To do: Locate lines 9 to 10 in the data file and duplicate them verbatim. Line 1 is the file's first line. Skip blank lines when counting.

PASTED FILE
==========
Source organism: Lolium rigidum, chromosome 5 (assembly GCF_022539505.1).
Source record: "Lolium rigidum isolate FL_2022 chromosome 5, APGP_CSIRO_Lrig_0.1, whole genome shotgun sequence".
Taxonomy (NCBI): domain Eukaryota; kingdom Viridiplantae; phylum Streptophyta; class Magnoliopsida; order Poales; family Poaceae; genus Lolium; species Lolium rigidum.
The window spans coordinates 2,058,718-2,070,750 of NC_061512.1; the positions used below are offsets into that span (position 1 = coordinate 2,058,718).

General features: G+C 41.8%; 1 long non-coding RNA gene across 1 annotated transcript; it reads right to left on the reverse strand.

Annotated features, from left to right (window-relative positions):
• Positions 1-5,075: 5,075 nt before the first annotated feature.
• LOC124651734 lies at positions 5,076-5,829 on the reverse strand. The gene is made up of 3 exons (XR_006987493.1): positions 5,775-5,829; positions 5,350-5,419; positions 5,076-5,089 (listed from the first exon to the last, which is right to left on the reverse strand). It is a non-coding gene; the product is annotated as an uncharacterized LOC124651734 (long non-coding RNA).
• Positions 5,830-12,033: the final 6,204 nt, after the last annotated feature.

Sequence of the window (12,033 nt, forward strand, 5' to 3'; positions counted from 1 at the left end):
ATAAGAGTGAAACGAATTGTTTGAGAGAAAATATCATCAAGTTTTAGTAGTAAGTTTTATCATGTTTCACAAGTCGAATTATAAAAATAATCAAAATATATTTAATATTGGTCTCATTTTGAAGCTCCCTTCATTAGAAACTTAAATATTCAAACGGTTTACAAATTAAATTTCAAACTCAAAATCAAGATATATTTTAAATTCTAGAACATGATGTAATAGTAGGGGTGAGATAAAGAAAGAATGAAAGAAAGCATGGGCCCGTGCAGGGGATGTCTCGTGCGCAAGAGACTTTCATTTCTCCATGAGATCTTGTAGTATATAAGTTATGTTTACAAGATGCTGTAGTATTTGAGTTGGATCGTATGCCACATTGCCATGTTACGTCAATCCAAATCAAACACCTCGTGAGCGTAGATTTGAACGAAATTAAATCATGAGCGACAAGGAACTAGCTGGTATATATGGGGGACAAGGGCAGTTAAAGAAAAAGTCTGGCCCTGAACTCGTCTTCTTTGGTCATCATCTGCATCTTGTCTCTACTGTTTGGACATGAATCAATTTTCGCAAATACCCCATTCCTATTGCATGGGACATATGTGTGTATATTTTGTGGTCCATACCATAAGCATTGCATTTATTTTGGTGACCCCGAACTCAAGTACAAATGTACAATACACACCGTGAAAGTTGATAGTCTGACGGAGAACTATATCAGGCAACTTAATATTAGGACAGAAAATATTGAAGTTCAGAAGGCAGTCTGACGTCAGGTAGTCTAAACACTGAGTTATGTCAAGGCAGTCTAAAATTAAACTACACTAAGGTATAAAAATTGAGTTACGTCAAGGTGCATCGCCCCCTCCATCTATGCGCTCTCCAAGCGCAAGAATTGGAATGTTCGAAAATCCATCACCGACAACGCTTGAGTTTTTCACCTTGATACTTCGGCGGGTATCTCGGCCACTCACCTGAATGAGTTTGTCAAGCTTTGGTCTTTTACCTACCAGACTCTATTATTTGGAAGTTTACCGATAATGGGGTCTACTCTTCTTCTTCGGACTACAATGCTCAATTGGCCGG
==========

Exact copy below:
• Positions 5,830-12,033: the final 6,204 nt, after the last annotated feature.

Sequence of the window (12,033 nt, forward strand, 5' to 3'; positions counted from 1 at the left end):